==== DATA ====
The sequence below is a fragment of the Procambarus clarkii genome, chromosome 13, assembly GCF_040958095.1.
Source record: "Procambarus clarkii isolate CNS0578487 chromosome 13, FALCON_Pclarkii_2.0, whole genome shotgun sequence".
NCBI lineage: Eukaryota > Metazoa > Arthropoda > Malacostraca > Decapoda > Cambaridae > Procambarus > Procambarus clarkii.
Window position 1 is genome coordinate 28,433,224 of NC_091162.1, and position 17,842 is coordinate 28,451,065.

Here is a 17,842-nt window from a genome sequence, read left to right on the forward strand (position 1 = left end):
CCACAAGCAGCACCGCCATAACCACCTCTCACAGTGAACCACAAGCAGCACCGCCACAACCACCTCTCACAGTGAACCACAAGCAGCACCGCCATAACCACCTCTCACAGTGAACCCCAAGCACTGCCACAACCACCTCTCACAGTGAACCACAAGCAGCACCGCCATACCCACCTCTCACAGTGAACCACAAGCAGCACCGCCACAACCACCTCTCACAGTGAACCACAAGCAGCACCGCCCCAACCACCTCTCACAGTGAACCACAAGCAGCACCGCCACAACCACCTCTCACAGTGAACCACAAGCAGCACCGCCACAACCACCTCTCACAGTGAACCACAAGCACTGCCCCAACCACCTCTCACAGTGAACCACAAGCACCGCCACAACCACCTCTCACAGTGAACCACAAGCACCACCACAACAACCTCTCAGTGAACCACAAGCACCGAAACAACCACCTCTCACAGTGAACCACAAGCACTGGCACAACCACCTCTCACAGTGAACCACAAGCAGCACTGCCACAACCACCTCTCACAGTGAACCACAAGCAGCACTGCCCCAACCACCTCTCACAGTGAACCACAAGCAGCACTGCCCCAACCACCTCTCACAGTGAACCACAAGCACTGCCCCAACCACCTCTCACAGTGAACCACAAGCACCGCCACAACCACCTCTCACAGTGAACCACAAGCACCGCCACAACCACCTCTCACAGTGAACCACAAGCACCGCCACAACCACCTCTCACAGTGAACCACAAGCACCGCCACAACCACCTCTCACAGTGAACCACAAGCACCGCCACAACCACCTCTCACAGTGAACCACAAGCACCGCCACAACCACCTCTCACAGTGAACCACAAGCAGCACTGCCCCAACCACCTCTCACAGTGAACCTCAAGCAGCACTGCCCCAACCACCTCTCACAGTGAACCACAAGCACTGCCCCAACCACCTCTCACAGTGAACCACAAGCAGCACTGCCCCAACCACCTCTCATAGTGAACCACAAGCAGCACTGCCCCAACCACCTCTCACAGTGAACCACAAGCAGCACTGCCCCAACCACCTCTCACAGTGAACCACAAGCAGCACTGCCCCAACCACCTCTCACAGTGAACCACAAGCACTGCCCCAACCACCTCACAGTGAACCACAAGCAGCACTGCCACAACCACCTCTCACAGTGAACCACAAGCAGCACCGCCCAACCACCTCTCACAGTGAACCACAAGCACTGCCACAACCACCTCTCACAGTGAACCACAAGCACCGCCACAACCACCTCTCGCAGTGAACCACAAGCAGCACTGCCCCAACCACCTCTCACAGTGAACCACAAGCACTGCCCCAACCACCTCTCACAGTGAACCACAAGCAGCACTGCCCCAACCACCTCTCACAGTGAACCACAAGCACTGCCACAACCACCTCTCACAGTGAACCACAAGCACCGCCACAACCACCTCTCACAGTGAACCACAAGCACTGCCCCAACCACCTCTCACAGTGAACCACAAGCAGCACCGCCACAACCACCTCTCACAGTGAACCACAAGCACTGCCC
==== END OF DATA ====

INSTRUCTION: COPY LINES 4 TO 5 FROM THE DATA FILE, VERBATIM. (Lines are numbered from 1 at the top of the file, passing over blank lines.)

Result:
Window position 1 is genome coordinate 28,433,224 of NC_091162.1, and position 17,842 is coordinate 28,451,065.

Here is a 17,842-nt window from a genome sequence, read left to right on the forward strand (position 1 = left end):